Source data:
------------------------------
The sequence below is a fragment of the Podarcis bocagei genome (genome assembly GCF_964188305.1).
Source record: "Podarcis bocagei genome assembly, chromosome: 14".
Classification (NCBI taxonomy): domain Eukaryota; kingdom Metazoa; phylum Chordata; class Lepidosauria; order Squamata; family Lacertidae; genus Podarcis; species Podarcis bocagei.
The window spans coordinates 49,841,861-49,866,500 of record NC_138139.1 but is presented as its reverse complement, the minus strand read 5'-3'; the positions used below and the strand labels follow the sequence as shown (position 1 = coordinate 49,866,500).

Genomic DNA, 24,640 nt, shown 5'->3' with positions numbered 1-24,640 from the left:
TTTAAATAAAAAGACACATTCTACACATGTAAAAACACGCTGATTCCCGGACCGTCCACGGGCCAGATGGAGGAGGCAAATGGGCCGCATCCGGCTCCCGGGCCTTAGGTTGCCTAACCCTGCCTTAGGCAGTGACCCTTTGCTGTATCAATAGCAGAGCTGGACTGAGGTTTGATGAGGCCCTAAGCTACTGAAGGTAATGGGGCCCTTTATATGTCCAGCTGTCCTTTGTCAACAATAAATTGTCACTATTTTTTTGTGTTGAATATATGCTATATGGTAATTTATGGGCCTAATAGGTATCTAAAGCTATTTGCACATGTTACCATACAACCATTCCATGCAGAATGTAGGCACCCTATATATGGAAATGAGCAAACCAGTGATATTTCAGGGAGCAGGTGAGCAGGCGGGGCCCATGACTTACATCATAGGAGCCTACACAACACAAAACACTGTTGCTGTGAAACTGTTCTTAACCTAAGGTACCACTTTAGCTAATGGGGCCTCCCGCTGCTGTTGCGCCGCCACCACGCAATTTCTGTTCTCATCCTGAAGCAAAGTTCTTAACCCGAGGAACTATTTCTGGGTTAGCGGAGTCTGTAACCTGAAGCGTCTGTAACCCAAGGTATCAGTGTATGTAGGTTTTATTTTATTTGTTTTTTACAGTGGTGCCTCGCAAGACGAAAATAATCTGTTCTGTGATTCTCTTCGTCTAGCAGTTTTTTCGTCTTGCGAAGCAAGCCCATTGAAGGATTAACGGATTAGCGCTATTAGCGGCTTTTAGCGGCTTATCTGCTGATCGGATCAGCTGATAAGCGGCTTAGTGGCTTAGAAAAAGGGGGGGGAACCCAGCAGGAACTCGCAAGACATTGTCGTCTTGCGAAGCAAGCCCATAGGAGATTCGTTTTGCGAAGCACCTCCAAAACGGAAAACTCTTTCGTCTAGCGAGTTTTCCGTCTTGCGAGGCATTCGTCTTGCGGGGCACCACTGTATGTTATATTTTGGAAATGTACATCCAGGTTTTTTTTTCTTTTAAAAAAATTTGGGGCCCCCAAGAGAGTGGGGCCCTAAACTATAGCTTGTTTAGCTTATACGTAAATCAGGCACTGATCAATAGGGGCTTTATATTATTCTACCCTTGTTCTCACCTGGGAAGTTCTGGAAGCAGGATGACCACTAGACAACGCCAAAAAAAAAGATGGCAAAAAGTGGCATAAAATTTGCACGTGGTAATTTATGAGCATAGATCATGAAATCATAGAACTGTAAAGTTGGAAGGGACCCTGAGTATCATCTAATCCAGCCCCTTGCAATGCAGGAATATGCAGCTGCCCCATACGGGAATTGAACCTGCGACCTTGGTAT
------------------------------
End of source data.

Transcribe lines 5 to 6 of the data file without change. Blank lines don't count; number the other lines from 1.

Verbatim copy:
Genomic DNA, 24,640 nt, shown 5'->3' with positions numbered 1-24,640 from the left:
TTTAAATAAAAAGACACATTCTACACATGTAAAAACACGCTGATTCCCGGACCGTCCACGGGCCAGATGGAGGAGGCAAATGGGCCGCATCCGGCTCCCGGGCCTTAGGTTGCCTAACCCTGCCTTAGGCAGTGACCCTTTGCTGTATCAATAGCAGAGCTGGACTGAGGTTTGATGAGGCCCTAAGCTACTGAAGGTAATGGGGCCCTTTATATGTCCAGCTGTCCTTTGTCAACAATAAATTGTCACTATTTTTTTGTGTTGAATATATGCTATATGGTAATTTATGGGCCTAATAGGTATCTAAAGCTATTTGCACATGTTACCATACAACCATTCCATGCAGAATGTAGGCACCCTATATATGGAAATGAGCAAACCAGTGATATTTCAGGGAGCAGGTGAGCAGGCGGGGCCCATGACTTACATCATAGGAGCCTACACAACACAAAACACTGTTGCTGTGAAACTGTTCTTAACCTAAGGTACCACTTTAGCTAATGGGGCCTCCCGCTGCTGTTGCGCCGCCACCACGCAATTTCTGTTCTCATCCTGAAGCAAAGTTCTTAACCCGAGGAACTATTTCTGGGTTAGCGGAGTCTGTAACCTGAAGCGTCTGTAACCCAAGGTATCAGTGTATGTAGGTTTTATTTTATTTGTTTTTTACAGTGGTGCCTCGCAAGACGAAAATAATCTGTTCTGTGATTCTCTTCGTCTAGCAGTTTTTTCGTCTTGCGAAGCAAGCCCATTGAAGGATTAACGGATTAGCGCTATTAGCGGCTTTTAGCGGCTTATCTGCTGATCGGATCAGCTGATAAGCGGCTTAGTGGCTTAGAAAAAGGGGGGGGAACCCAGCAGGAACTCGCAAGACATTGTCGTCTTGCGAAGCAAGCCCATAGGAGATTCGTTTTGCGAAGCACCTCCAAAACGGAAAACTCTTTCGTCTAGCGAGTTTTCCGTCTTGCGAGGCATTCGTCTTGCGGGGCACCACTGTATGTTATATTTTGGAAATGTACATCCAGGTTTTTTTTTCTTTTAAAAAAATTTGGGGCCCCCAAGAGAGTGGGGCCCTAAACTATAGCTTGTTTAGCTTATACGTAAATCAGGCACTGATCAATAGGGGCTTTATATTATTCTACCCTTGTTCTCACCTGGGAAGTTCTGGAAGCAGGATGACCACTAGACAACGCCAAAAAAAAAGATGGCAAAAAGTGGCATAAAATTTGCACGTGGTAATTTATGAGCATAGATCATGAAATCATAGAACTGTAAAGTTGGAAGGGACCCTGAGTATCATCTAATCCAGCCCCTTGCAATGCAGGAATATGCAGCTGCCCCATACGGGAATTGAACCTGCGACCTTGGTAT